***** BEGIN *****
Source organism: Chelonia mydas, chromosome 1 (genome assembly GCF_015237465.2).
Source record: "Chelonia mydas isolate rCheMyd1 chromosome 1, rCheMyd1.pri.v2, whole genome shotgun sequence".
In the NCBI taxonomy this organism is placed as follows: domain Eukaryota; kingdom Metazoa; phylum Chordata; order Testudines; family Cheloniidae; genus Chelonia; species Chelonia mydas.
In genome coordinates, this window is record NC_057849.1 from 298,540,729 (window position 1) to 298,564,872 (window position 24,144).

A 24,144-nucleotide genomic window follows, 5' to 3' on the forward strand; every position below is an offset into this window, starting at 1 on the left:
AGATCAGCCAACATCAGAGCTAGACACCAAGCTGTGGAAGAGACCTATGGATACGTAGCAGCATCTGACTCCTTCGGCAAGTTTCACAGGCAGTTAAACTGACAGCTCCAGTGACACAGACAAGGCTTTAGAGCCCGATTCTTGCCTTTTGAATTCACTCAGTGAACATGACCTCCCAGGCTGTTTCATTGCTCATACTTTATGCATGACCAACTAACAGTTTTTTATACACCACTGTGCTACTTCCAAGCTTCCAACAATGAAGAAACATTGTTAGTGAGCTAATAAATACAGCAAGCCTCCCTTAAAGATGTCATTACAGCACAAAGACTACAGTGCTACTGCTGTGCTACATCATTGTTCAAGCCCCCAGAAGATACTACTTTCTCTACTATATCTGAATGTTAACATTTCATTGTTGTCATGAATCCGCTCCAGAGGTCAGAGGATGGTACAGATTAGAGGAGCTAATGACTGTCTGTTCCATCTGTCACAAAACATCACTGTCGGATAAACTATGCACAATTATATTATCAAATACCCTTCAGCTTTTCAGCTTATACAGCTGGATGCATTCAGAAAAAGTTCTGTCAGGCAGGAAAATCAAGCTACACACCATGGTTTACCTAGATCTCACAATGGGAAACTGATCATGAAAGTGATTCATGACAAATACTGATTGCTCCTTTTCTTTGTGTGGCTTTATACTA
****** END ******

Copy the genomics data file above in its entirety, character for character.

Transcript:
Source organism: Chelonia mydas, chromosome 1 (genome assembly GCF_015237465.2).
Source record: "Chelonia mydas isolate rCheMyd1 chromosome 1, rCheMyd1.pri.v2, whole genome shotgun sequence".
In the NCBI taxonomy this organism is placed as follows: domain Eukaryota; kingdom Metazoa; phylum Chordata; order Testudines; family Cheloniidae; genus Chelonia; species Chelonia mydas.
In genome coordinates, this window is record NC_057849.1 from 298,540,729 (window position 1) to 298,564,872 (window position 24,144).

A 24,144-nucleotide genomic window follows, 5' to 3' on the forward strand; every position below is an offset into this window, starting at 1 on the left:
AGATCAGCCAACATCAGAGCTAGACACCAAGCTGTGGAAGAGACCTATGGATACGTAGCAGCATCTGACTCCTTCGGCAAGTTTCACAGGCAGTTAAACTGACAGCTCCAGTGACACAGACAAGGCTTTAGAGCCCGATTCTTGCCTTTTGAATTCACTCAGTGAACATGACCTCCCAGGCTGTTTCATTGCTCATACTTTATGCATGACCAACTAACAGTTTTTTATACACCACTGTGCTACTTCCAAGCTTCCAACAATGAAGAAACATTGTTAGTGAGCTAATAAATACAGCAAGCCTCCCTTAAAGATGTCATTACAGCACAAAGACTACAGTGCTACTGCTGTGCTACATCATTGTTCAAGCCCCCAGAAGATACTACTTTCTCTACTATATCTGAATGTTAACATTTCATTGTTGTCATGAATCCGCTCCAGAGGTCAGAGGATGGTACAGATTAGAGGAGCTAATGACTGTCTGTTCCATCTGTCACAAAACATCACTGTCGGATAAACTATGCACAATTATATTATCAAATACCCTTCAGCTTTTCAGCTTATACAGCTGGATGCATTCAGAAAAAGTTCTGTCAGGCAGGAAAATCAAGCTACACACCATGGTTTACCTAGATCTCACAATGGGAAACTGATCATGAAAGTGATTCATGACAAATACTGATTGCTCCTTTTCTTTGTGTGGCTTTATACTA